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Dangerous transport of radioactive wastes – legal action against this

radiation-truckThe nuclear waste is a byproduct of the process used at the Chalk River laboratories to create medical radioisotopes from highly enriched uranium originally produced in the U.S. It’s being shipped back to the U.S. as part of a 2010 agreement to repatriate the radioactive material, costing the Canadian government about US$60 million.

According to the U.S. lawsuit filed Aug. 12 in Washington, D.C., the thick yellowy-green liquid being shipped contains highly enriched uranyl nitrate, highly enriched uranium, radioactive varieties of cesium, niobium, zirconium, rhodium, rubidium, iodine, xenon, tellurium, barium, lanthanum, cerium, strontium, praseodymium, neodymium, europium, neptunium and plutonium. 


legal action
Niagara on nuclear waste route, Welland Tribune, By ALLAN BENNER,
 August 31, 2016 Trucks loaded with liquid nuclear waste could be rolling down highways within days — likely travelling through Niagara on their way into the U.S.

But seven American environmental groups have teamed up to launch a lawsuit against the United States government and its Department of Energy (DoE) in the hope of stopping the shipments before they begin.

A November 2015 DoE report, which concluded that an environmental impact statement on the plan would not be necessary, says up to 150 shipments of liquid nuclear waste will be hauled by transport truck from Canadian Nuclear Laboratories in Chalk River, Ont., a community near Algonquin Park, to a disposal site in Savannah River, S.C., 1,700 kilometres south.

Each shipment will include four 58.1-litre stainless steel containers, for a total of 232 litres of nuclear waste per trip. Those containers will be placed inside cylindrical steel nuclear transport casks, which will then be loaded into typical shipping containers and loaded onto trucks. The project is expected to continue for several years.

The nuclear waste is a byproduct of the process used at the Chalk River laboratories to create medical radioisotopes from highly enriched uranium originally produced in the U.S. It’s being shipped back to the U.S. as part of a 2010 agreement to repatriate the radioactive material, costing the Canadian government about US$60 million.

Niagara-on-the-Lake resident Gracia Janes, environment convener for the National Council of Women of Canada who has lobbied against the plan, described the material being transported as “absolutely deadly stuff.”

According to the U.S. lawsuit filed Aug. 12 in Washington, D.C., the thick yellowy-green liquid being shipped contains highly enriched uranyl nitrate, highly enriched uranium, radioactive varieties of cesium, niobium, zirconium, rhodium, rubidium, iodine, xenon, tellurium, barium, lanthanum, cerium, strontium, praseodymium, neodymium, europium, neptunium and plutonium.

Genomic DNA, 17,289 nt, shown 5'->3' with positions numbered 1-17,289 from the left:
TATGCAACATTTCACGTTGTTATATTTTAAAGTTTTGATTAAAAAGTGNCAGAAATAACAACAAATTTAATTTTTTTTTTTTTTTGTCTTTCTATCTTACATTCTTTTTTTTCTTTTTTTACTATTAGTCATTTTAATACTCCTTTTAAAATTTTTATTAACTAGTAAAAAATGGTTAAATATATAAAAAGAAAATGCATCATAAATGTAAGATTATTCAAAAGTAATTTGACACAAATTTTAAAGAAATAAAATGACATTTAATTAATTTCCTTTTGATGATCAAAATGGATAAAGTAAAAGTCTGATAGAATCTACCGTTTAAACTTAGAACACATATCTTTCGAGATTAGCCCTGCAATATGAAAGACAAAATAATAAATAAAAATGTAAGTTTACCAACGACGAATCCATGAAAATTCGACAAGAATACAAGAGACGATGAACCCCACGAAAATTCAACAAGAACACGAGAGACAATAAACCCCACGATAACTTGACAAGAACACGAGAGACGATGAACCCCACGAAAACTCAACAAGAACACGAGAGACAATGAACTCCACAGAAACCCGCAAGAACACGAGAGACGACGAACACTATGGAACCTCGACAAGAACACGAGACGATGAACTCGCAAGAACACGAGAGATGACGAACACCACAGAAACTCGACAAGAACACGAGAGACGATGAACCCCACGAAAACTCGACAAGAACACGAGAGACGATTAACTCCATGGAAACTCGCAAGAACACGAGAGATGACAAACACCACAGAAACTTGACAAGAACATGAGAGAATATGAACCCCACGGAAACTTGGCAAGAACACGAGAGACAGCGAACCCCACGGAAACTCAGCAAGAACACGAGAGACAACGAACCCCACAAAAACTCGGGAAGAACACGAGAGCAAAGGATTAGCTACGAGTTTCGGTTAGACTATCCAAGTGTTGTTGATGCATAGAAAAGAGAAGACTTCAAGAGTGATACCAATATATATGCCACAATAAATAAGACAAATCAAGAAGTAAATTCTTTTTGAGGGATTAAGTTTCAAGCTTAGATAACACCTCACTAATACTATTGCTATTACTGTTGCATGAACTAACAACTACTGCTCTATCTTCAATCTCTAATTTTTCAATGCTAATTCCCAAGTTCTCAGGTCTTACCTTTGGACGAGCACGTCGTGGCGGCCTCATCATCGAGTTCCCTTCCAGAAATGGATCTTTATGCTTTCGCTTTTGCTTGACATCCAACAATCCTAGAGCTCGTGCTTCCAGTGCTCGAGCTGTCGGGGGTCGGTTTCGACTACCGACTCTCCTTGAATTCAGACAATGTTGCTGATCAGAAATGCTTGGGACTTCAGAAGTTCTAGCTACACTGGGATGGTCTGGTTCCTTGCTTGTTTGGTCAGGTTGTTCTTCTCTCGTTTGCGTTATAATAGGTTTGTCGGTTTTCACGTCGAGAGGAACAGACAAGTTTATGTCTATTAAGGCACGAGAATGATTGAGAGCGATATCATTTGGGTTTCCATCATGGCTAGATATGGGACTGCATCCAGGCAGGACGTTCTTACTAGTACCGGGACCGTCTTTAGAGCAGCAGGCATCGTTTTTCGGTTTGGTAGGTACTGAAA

Although environmental groups believe shipments could begin in September, that information could not be confirmed.

It’s classified……….

Higgins is concerned about the use of the Peace Bridge in the proposed route, one of the busiest border crossings between the two countries. “It’s only three lanes,” he said. “Consequently, trucks are stuck on the bridge idling for inordinate periods of time.”

Niagara’s regional council has taken a stand on the issue, too. On June 11, 2015, councillors ratified a motion opposing any shipment of radioactive liquid waste, and urging the governments of Canada and the U.S. to halt the shipment of high-level radioactive liquid waste pending the outcome of public consultations on the advisability and the potential adverse impacts of the proposed shipments, as well as alternative procedures.

Lincoln regional Coun. Bill Hodgson said he was concerned at the time the motion was passed, but he’s “more alarmed now that it seems that it’s imminent, and really no one with authority has stepped forward and said, ‘Let’s rethink the movement of this stuff.’” “This is a really toxic soup. This is not kid’s play,” he said.

Niagara Falls Mayor Jim Diodati shares the concerns about the plans……..

if one of those containers were to break, Janes said it would be a disaster. “If it did break open, if it did get down to what’s in there, it’s radioactive material that would take an awfully long time — thousands of years — to actually disappear, if it ever does disappear,” said Janes, who first brought the issue to regional council’s attention during a delegation in February 2015.

“It would go into the groundwater and it could be in a community. We’re not sure where it’s going,” she said. “Or there could be a fire, and it could be sending off plumes of we don’t know what.”

She said it’s “not quite Chernobyl, but I don’t know.”

The November 2015 DoE report also looked at worst-case scenarios, including the potential for radioactive liquid to spill on the ground after highway collisions……

Gervais, however, said he doesn’t believe facilities exist at Chalk River to convert the liquid material to solid.

Kamps said the shipments are unprecedented.  “Never before has highly radioactive liquid waste been transported in North America,” he said. http://www.wellandtribune.ca/2016/08/31/not-quite-chernobyl

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September 2, 2016 - Posted by | safety, USA, wastes

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